Common themes

From the above, it is clear that some common themes emerge. These are worth discussing separately.

Courage and resolve:

Nero hesitates several times about killing himself, and even asks others (unsuccessfully) to perform the deed, so as to ensure the most painless death possible. It is only when faced with the immediate threat of capture by those who would execute him in a particularly violent manner that he ends his life. By way of contrast, Otho makes a clear decision to die, by his own hand, does not waver in his resolve, and does so on his own terms at a time determined by him alone--it is not his enemies who force him to die. Moreover, he did not want his followers to kill themselves to set an example, as did the coward Nero. It was precisely to avoid such an action that he resolved to commit suicide, having witnessed a Praetorian guardsman ending his own life to avoid the ignominy of being called a coward. Each minute that Nero lived after his final tempestuous night merely serves to heighten his disgrace, whereas Otho dispatches himself at first light on his final day.

Accepting fate:

Before recognizing that he must die, Nero aims to escape. Without shame, he even considers surrendering to his enemies (the Parthians, or even Galba), with the use of supplex (Ner. 47.2) being particularly incongruous in the context of a Roman imperator. He even wonders whether, if he confessed his crimes, he would be allowed to rule Egypt, and so continue to live a life filled with decadent luxury--a desire typical of Nero the fantasist. Fear of being torn apart by the bloodthirsty mob eventually put pay to this self-indulgent idea. But Otho seems to accept and even embrace his fate, despite the possibility of escaping, or even triumphing over his enemies--as Suetonius contends was still possible. Nero was in an absolutely desperate state, but Suetonius takes pains to suggest that Otho was not. Rather than run the risk of ignominious defeat on the field of battle, or even heavy Roman losses with victory, he accepts the role that Fate seemed to have allotted for him, and dies by his own unwavering hand as a consequence. (27)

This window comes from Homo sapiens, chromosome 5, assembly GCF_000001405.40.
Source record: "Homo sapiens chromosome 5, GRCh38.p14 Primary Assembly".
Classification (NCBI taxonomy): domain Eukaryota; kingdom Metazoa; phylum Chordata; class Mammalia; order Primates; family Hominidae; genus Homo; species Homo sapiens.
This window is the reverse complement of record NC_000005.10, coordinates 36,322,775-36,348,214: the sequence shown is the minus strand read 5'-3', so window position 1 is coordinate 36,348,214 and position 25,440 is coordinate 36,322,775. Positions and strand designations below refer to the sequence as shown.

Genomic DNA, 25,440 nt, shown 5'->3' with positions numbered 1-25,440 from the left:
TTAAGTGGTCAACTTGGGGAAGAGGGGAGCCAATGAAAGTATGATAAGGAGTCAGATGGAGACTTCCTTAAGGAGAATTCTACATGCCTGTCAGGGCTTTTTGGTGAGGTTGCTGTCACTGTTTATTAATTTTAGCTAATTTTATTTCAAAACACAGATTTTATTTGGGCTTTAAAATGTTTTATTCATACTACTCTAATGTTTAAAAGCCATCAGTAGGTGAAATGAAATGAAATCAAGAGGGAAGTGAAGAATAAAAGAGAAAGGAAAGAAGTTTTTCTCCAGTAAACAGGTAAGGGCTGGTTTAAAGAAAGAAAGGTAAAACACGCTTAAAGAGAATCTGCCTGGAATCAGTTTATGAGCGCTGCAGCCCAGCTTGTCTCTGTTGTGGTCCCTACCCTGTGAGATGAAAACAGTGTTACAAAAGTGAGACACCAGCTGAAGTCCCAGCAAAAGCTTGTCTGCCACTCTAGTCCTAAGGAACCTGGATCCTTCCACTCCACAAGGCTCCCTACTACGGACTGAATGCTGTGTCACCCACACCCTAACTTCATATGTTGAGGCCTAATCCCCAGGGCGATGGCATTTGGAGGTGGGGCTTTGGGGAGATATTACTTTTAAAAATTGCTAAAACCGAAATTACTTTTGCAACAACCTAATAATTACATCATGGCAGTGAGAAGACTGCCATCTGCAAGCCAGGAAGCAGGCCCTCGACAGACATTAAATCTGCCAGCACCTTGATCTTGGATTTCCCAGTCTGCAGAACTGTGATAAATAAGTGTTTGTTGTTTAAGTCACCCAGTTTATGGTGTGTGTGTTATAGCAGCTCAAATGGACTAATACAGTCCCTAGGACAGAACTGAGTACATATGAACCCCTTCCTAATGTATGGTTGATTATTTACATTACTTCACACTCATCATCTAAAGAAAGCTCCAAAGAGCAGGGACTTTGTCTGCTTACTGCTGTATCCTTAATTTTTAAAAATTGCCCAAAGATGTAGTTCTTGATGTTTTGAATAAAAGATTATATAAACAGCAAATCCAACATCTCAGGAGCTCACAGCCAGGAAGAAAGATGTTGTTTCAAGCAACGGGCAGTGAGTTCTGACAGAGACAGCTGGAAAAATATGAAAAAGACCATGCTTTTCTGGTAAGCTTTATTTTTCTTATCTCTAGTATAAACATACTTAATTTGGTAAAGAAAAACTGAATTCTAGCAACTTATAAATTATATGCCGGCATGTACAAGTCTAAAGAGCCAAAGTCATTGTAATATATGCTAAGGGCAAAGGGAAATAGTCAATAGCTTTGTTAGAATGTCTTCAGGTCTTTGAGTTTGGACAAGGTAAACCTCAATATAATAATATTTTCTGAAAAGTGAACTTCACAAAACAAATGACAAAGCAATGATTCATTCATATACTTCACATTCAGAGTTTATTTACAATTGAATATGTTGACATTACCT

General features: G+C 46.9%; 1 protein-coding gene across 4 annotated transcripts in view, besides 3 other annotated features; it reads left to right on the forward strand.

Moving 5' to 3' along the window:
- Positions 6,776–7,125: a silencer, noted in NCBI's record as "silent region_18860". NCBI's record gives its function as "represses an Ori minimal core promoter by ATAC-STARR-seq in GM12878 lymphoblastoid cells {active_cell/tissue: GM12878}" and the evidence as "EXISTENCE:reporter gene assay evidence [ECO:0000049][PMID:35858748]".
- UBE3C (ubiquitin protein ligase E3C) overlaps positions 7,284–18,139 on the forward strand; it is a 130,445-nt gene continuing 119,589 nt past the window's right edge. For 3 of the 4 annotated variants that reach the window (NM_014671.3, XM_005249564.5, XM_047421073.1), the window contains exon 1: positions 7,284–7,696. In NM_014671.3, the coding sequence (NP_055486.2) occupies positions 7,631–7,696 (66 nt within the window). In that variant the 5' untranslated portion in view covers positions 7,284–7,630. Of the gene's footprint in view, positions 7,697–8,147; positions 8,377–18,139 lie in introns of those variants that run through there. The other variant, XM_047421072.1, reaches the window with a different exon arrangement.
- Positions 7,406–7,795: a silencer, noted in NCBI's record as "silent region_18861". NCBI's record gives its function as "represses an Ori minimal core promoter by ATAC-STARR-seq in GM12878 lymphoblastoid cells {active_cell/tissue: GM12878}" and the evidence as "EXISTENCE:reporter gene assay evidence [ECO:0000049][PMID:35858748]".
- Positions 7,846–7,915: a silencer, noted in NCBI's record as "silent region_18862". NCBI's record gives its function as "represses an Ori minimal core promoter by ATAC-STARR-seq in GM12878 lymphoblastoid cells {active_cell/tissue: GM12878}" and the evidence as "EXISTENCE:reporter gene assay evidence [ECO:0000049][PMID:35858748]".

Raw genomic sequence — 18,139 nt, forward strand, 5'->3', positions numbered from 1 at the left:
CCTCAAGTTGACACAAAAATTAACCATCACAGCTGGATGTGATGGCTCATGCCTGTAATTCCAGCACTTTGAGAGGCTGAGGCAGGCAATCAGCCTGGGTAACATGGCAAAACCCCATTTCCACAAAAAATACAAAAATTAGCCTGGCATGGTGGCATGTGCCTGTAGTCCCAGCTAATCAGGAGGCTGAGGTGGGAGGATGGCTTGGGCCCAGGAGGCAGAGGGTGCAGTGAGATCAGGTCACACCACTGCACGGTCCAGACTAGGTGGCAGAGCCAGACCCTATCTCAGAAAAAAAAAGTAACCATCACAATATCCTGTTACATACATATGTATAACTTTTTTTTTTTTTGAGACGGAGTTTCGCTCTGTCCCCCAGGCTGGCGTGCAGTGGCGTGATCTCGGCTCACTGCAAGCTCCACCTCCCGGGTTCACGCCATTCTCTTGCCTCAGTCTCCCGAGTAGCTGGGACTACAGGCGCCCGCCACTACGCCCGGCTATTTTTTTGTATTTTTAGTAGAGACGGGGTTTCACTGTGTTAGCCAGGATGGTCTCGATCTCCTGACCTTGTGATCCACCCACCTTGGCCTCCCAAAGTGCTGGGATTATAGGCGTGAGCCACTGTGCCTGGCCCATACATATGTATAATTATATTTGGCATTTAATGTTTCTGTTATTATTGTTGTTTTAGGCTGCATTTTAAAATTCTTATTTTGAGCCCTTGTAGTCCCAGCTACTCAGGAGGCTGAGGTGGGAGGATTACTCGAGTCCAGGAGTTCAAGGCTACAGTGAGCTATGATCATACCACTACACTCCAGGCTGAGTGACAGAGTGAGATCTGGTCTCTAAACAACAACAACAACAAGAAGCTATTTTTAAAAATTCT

Concern for others:

Aside from Otho dying because he wanted to spare further bloodshed, he also showed great concern about the immediate fate of his friends and family. (28) Burning his correspondence so as to avoid incriminating others speaks to his concern for those left behind. One of his final acts was to distribute money among his lowly domestic staff, presumably to compensate for casting them into an uncertain future. That he took the time to write two letters also adds to the general picture of equanimity, (29) even as death approached. But Nero committed suicide for entirely personal reasons--a fear of torture and death--and was supposedly so self-absorbed that he lamented the necessity of having to deprive the world of his wondrous artistry and showmanship. At one point, he even requests one of his followers to kill himself first so that he would gain enough courage to follow suit, a selfish action representing the antithesis of Otho's concern for his retinue's safety.

Exact manner of death:

What really ties the two death-scenes together is that both subjects seize two daggers, as several scholars have noticed in passing, and test the points of each. (30) The similarities are surely not just the product of chance. (31) While the cowardly Nero puts them both away, saying that the hour of death had not yet been reached, Otho selects one and places it under his pillow, before turning in for the night--which he knew would be his last. Otho seizes the dagger at first light and plunges it into his heart, as seemingly indicated by the reference to his left breast (infra laeuam papillam: Oth. 11.2). Nero, after much hesitation, eventually stabs himself in the throat. Unlike Otho, who dies quickly, Nero lingers on a little to utter some final words, still clinging to life as long as he can. Though both emperors were cast as rather effeminate figures, it is Otho who dies in the manly way, having calmly resolved to commit suicide to benefit his people, while Nero was forced to choose suicide over the death of a base criminal.